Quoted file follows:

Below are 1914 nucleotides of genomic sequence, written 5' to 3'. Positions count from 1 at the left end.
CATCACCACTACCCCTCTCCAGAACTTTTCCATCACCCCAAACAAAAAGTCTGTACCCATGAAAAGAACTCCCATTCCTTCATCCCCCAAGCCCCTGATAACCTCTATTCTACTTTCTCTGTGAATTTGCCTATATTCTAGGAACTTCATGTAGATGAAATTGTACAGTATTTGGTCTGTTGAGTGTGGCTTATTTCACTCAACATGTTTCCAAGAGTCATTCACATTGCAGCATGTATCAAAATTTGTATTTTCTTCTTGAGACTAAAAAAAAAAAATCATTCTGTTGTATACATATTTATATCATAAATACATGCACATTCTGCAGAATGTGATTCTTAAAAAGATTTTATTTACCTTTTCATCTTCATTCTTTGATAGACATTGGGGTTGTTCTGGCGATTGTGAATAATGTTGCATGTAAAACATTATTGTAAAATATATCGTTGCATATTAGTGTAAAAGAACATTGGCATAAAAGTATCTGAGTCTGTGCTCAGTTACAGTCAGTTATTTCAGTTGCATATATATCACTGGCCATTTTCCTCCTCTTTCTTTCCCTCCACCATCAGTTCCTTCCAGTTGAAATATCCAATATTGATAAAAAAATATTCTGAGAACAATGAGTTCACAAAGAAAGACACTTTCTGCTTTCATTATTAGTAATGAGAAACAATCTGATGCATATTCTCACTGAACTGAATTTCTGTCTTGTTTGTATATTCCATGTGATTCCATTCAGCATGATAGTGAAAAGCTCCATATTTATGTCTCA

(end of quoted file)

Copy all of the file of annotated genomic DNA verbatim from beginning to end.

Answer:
Below are 1914 nucleotides of genomic sequence, written 5' to 3'. Positions count from 1 at the left end.
CATCACCACTACCCCTCTCCAGAACTTTTCCATCACCCCAAACAAAAAGTCTGTACCCATGAAAAGAACTCCCATTCCTTCATCCCCCAAGCCCCTGATAACCTCTATTCTACTTTCTCTGTGAATTTGCCTATATTCTAGGAACTTCATGTAGATGAAATTGTACAGTATTTGGTCTGTTGAGTGTGGCTTATTTCACTCAACATGTTTCCAAGAGTCATTCACATTGCAGCATGTATCAAAATTTGTATTTTCTTCTTGAGACTAAAAAAAAAAAATCATTCTGTTGTATACATATTTATATCATAAATACATGCACATTCTGCAGAATGTGATTCTTAAAAAGATTTTATTTACCTTTTCATCTTCATTCTTTGATAGACATTGGGGTTGTTCTGGCGATTGTGAATAATGTTGCATGTAAAACATTATTGTAAAATATATCGTTGCATATTAGTGTAAAAGAACATTGGCATAAAAGTATCTGAGTCTGTGCTCAGTTACAGTCAGTTATTTCAGTTGCATATATATCACTGGCCATTTTCCTCCTCTTTCTTTCCCTCCACCATCAGTTCCTTCCAGTTGAAATATCCAATATTGATAAAAAAATATTCTGAGAACAATGAGTTCACAAAGAAAGACACTTTCTGCTTTCATTATTAGTAATGAGAAACAATCTGATGCATATTCTCACTGAACTGAATTTCTGTCTTGTTTGTATATTCCATGTGATTCCATTCAGCATGATAGTGAAAAGCTCCATATTTATGTCTCA